This past summer I found myself standing on wet gravel in a ramshackle shelter housing fresh vegetables and a stack of Yoder’s preserves. I was in lush rural West Virginia for the first time visiting a transplanted friend. She picked up a jar of blackberry jam and asked me a question that I didn’t quite know how to answer.
“Do you like jam?”
“Uh…sure.” I guess I didn’t…not like jam. It’s jam. You smear it on bread to make peanut butter taste better. It makes toast go down without sticking. You know, jam. It always tastes like overcooked fruit goo, whether it’s expensive “gourmet” pomegranate ginger jam or grape jelly on sale at the drugstore. My friend bought me the blackberry jam and assured me that it was good. I accepted the gift with no inkling of the danger hidden in that innocuous purple goop.
[Pictured: Asian pear jelly with specks of Tahitian vanilla bean]
Last month I finally tasted the jam, which was more of a cross between a jam and a jelly. The vibrant color, soft set, and rich flavor didn’t change me overnight. Even Rome wasn’t built in a day. But several days later, my toaster seemed exhausted and my syrup looked forlorn when I ignored it to spread the jam on waffles. Still, I didn’t suspect anything was wrong until I started topping blueberry muffins with the blackberry jam, which was not only excessive, but insulting to the blueberries. I’d become desperate—desperate for an excuse to eat this jam without spooning it into directly into my face, or worse, throwing back my head and letting the whole jar empty into my gullet. I’m so glad that I ran out of jam before I ran out of bread, otherwise I might have started putting it on corn tortillas. Good jam rules!
I took a pile of ripe Concord grapes and made my own jam for the first time. It wouldn’t set up, so I cooked it for a loooong time, then added pectin “just in case.” It ended up too sweet, extremely overcooked, and far too firm. Yet that screwed up jam still blew away every grape jam or jelly that I’d ever tasted before. I learned an important fact: Even bad homemade jam tastes better than most store jam.
Was it psychological? Maybe the knowledge that the Amish or I and not Mrs. Smuck, Mr. Polaner, or Ms. Goober had made the jam made it taste better. To test this theory, I bought three different local and/or Amish jams from the farmer’s market, all labeled “homemade,” and opened all of them at the same time to taste straight. Not only did those jams not rule, they didn’t even quality for minor administrative posts in the culinary kingdom. Clearly something else was at work. My guess is superior fruit and love. Love makes everything taste better.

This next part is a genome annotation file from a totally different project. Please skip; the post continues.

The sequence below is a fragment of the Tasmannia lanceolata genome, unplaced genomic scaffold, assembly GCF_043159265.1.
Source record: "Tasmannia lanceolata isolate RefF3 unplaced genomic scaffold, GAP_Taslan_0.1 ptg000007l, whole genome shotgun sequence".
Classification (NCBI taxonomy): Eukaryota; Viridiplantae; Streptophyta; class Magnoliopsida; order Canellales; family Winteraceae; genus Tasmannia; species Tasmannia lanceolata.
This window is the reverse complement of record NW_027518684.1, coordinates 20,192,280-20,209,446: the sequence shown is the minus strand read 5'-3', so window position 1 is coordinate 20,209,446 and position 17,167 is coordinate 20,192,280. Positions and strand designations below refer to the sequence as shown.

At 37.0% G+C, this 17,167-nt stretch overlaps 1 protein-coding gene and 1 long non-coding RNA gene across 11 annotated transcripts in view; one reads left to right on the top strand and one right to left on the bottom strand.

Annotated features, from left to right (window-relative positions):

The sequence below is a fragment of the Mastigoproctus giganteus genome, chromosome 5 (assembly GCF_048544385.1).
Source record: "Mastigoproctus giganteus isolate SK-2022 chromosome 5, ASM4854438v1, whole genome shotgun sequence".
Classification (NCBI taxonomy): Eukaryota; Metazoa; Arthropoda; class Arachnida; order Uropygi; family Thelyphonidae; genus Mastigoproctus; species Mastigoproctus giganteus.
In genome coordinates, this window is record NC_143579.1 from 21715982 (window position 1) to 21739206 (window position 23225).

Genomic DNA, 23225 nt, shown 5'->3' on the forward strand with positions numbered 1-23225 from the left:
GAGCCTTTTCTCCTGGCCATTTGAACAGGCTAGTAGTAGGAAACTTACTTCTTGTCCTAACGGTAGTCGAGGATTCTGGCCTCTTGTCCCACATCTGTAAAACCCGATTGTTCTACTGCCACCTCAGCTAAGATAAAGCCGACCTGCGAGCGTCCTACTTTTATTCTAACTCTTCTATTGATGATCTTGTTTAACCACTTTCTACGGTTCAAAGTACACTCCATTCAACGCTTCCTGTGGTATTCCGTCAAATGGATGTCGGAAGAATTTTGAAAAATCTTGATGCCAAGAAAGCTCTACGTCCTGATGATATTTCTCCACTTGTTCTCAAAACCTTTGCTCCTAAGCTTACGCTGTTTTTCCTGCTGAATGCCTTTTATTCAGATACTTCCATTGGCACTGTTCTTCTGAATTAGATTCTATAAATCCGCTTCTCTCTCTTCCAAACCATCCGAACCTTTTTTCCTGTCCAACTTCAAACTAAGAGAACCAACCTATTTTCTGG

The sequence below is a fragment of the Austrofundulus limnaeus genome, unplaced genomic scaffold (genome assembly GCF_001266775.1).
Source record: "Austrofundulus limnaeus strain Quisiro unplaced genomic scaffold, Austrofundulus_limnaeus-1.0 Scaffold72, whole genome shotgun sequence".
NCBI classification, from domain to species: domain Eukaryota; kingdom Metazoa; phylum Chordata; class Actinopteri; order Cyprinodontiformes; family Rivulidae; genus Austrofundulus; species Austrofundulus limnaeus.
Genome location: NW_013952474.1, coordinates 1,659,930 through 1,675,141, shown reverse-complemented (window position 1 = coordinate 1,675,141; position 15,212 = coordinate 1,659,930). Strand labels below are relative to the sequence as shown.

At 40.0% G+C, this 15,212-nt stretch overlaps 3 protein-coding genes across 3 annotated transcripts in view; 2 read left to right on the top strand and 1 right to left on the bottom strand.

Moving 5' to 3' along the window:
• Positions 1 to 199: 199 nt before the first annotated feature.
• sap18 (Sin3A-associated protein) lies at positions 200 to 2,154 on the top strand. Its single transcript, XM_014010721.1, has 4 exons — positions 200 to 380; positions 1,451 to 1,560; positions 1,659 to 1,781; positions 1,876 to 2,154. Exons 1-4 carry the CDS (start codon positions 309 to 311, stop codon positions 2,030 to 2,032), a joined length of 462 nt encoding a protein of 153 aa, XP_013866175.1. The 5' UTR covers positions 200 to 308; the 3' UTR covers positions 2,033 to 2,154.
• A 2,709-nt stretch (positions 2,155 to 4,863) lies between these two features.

This has ruined me. Absolutely ruined me. Until I find a better source for jam, I either have to special order from Yoder’s or make it myself. Other jams won’t cut it anymore.
[Pictured: How much is that jam in the window? Annie’s eternal jamnation!]
My most recent effort, pictured above, is an Asian pear jelly with Tahitian vanilla bean, a variation of a pear preserve recipe. Asian pears give up a lot of liquid, more so than regular pears apparently, so I actually ended up with three jars of preserves and four jars of jelly. My instinct on the flavoring was dead on. The flowery Tahitian vanilla combined with the winey pear flavor to make something subtle yet overwhelmingly flavorful. (Do those little black vanilla specks turn anyone else on?) This is my favorite preserve so far. Please don’t tell anybody that I licked the plate after the photo shoot.
I would post a recipe, but so far the preserves haven’t set up quite yet, though the jelly has. I can’t post a recipe that may not turn out, especially when it requires peeling, coring, and dicing juicy pears that squirt you in the eye for half an hour. When I get it right, I’ll post it, and I will get it right, because I made only seven jars of the stuff.
Somebody please hide the corn tortillas.